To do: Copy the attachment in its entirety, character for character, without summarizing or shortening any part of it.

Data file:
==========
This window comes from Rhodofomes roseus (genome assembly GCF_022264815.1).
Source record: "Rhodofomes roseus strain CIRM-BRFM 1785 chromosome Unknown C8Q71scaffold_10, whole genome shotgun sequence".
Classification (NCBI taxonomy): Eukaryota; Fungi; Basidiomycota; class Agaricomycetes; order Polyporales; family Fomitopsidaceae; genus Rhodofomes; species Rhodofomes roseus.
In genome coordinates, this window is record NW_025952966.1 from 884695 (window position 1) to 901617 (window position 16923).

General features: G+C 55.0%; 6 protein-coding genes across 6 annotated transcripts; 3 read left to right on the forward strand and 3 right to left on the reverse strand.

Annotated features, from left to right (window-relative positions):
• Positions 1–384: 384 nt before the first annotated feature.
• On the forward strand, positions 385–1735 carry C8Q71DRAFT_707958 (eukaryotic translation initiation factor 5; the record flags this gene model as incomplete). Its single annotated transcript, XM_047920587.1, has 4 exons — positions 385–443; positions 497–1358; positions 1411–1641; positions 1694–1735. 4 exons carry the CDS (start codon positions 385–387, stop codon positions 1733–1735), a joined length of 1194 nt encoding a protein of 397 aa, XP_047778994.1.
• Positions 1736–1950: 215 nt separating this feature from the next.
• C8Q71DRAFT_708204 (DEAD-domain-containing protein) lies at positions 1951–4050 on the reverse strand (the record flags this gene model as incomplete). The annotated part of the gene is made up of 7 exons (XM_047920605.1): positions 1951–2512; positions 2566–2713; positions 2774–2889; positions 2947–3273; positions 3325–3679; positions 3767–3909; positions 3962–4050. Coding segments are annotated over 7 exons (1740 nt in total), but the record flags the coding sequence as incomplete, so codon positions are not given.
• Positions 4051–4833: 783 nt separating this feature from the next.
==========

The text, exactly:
This window comes from Rhodofomes roseus (genome assembly GCF_022264815.1).
Source record: "Rhodofomes roseus strain CIRM-BRFM 1785 chromosome Unknown C8Q71scaffold_10, whole genome shotgun sequence".
Classification (NCBI taxonomy): Eukaryota; Fungi; Basidiomycota; class Agaricomycetes; order Polyporales; family Fomitopsidaceae; genus Rhodofomes; species Rhodofomes roseus.
In genome coordinates, this window is record NW_025952966.1 from 884695 (window position 1) to 901617 (window position 16923).

General features: G+C 55.0%; 6 protein-coding genes across 6 annotated transcripts; 3 read left to right on the forward strand and 3 right to left on the reverse strand.

Annotated features, from left to right (window-relative positions):
• Positions 1–384: 384 nt before the first annotated feature.
• On the forward strand, positions 385–1735 carry C8Q71DRAFT_707958 (eukaryotic translation initiation factor 5; the record flags this gene model as incomplete). Its single annotated transcript, XM_047920587.1, has 4 exons — positions 385–443; positions 497–1358; positions 1411–1641; positions 1694–1735. 4 exons carry the CDS (start codon positions 385–387, stop codon positions 1733–1735), a joined length of 1194 nt encoding a protein of 397 aa, XP_047778994.1.
• Positions 1736–1950: 215 nt separating this feature from the next.
• C8Q71DRAFT_708204 (DEAD-domain-containing protein) lies at positions 1951–4050 on the reverse strand (the record flags this gene model as incomplete). The annotated part of the gene is made up of 7 exons (XM_047920605.1): positions 1951–2512; positions 2566–2713; positions 2774–2889; positions 2947–3273; positions 3325–3679; positions 3767–3909; positions 3962–4050. Coding segments are annotated over 7 exons (1740 nt in total), but the record flags the coding sequence as incomplete, so codon positions are not given.
• Positions 4051–4833: 783 nt separating this feature from the next.